Financial stability is the goal for billions of people, and, according to experts, the first step is to have a decent savings account.
Depending on who you ask, you’ll hear various opinions. The general idea is that you should have somewhere between three months to one year of expenses stocked away in a rainy day fund.
You may have been well on your way to reaching this goal a few years ago, but lately, most of us, like you, have had plenty of good reasons to break into our “rainy day” savings.
A global pandemic shutting down the world — and your livelihood — was a worthy cause, but now it’s time to start replenishing that fund. Here are a few simple tips to rebuild your savings and financial stability now that we’re all getting back on our feet.
1. Start a Round-Up Account
Let’s start with the hands-down easiest way to get a few dollars into your savings account: a round-up fund.
Round-ups work exactly as they sound. You create an account with a financial service company, which could be your bank. The transaction is rounded up to the nearest dollar when you spend money using your debit card.
The rounded amount goes into the linked savings account. Because it’s spare change, you barely notice it’s missing. It’s the same idea as using a coin jar at home to throw your extra change in, but it’s done for you automatically.
If you use your debit card a lot, this could be a quick way to build back your rainy-day money. And if you invest, check out round-up companies like Acorns, where your spare money is used to cushion your portfolio.
2. Check Your Bills for Updates
When was the last time you looked over your expenses to see where you could be paying less? Saving money could be as simple as getting rid of some unnecessary bills.
Here are some of the easiest ways to knock out a few dollars or more every month.
Your Phone Bill
Shop around for cheaper phone plans. You don’t need to pay for expensive contracts with taxes and fees that cost more than the plan. Look for an unlimited month-to-month service provider with good reviews for reception in your area.
Are you a safe driver? You might not realize this, but the longer you go without a ticket, the lower your insurance rates should be. If you’ve been with the same insurance company for more than six months, check with an agent to see if you can get a lower premium or look for similar coverage with another insurer.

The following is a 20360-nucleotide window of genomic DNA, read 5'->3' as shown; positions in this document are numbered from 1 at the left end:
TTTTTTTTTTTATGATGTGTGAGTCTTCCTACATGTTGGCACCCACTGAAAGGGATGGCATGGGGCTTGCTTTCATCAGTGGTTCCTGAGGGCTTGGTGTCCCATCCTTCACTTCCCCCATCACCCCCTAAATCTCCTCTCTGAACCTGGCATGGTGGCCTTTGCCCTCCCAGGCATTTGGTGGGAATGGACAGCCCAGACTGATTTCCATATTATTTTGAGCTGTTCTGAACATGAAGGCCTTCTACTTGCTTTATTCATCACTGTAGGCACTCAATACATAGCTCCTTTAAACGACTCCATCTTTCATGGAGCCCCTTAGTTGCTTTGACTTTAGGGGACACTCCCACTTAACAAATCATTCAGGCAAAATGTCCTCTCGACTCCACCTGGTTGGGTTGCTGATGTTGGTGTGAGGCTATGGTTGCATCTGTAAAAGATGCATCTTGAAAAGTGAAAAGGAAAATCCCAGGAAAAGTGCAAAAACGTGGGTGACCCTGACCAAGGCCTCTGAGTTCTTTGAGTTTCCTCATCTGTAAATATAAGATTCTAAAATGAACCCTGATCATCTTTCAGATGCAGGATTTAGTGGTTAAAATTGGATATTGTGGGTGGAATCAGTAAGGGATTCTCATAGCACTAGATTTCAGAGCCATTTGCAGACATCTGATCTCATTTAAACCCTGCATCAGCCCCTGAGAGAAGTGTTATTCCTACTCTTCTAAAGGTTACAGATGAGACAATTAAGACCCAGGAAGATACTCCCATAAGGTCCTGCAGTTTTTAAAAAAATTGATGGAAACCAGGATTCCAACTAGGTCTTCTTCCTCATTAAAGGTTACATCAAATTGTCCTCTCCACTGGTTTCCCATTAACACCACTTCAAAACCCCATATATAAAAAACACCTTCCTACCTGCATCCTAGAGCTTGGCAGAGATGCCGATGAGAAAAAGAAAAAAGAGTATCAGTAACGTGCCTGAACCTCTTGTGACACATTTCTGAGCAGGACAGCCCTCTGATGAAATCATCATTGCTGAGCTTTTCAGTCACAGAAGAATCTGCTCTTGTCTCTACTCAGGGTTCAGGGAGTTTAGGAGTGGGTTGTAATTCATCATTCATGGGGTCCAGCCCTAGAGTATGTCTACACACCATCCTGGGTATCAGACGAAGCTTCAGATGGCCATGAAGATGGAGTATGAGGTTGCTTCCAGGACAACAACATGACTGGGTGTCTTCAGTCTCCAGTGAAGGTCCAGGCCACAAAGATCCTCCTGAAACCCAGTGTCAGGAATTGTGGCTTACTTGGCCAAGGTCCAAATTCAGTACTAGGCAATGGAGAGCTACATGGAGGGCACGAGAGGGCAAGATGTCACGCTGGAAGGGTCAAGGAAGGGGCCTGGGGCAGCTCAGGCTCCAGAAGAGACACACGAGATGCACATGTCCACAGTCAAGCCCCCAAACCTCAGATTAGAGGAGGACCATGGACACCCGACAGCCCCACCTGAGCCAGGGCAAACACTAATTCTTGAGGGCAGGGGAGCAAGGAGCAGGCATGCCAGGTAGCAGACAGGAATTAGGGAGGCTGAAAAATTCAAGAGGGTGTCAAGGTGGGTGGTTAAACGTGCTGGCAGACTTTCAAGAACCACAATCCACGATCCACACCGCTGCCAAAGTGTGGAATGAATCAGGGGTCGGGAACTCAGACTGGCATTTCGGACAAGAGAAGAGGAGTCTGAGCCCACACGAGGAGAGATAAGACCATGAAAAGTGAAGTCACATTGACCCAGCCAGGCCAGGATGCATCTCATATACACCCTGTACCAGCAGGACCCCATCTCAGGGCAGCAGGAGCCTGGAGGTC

Look At Your Other Insurance Policies
Paying for the wrong insurance policies where you have too much or not enough coverage can also be a waste of funds. Look over your health, life, disability, and other policy terms. Do they cover what you want, and are they worth the cost?
For instance, a physician that works for a large healthcare organization is likely provided access to low-cost disability insurance for doctors. But if that coverage is only for short-term illnesses or injuries, it won’t help them when they need long-term benefits.
In that case, bumping up a policy to include both short- and long-term coverage makes more sense. It costs more each month but is a wiser financial strategy than spending money on a policy that doesn’t keep you and your family safe in the long run.
Review all your policies, and make adjustments for anything that has changed since you first took the coverage out.
3. Pay Off Those Interest-Laden Debts
Getting rid of debt gives you more money to put toward your savings. Start with any bills you have that include interest, and create a plan to pay them off.
Dave Ramsey’s debt snowball method suggests taking the lowest debt and tackling it first. In the meantime, make minimum payments to the rest of your bills.
When the smallest expense is paid, add what you were paying to the next lowest bill. Repeat this process until all your debt is gone, and then start putting that money into your savings account.
Since you’ve been spending it every month on expenses, you won’t even notice it’s not there. This method is a fast way to build your rainy-day fund and become debt-free.
Don’t let the fact that you had to tap into your savings get you down. Millions of people did the same thing to get them through a rough period. Now, turn your focus to replenishing your nest egg with these three simple-to-follow tips.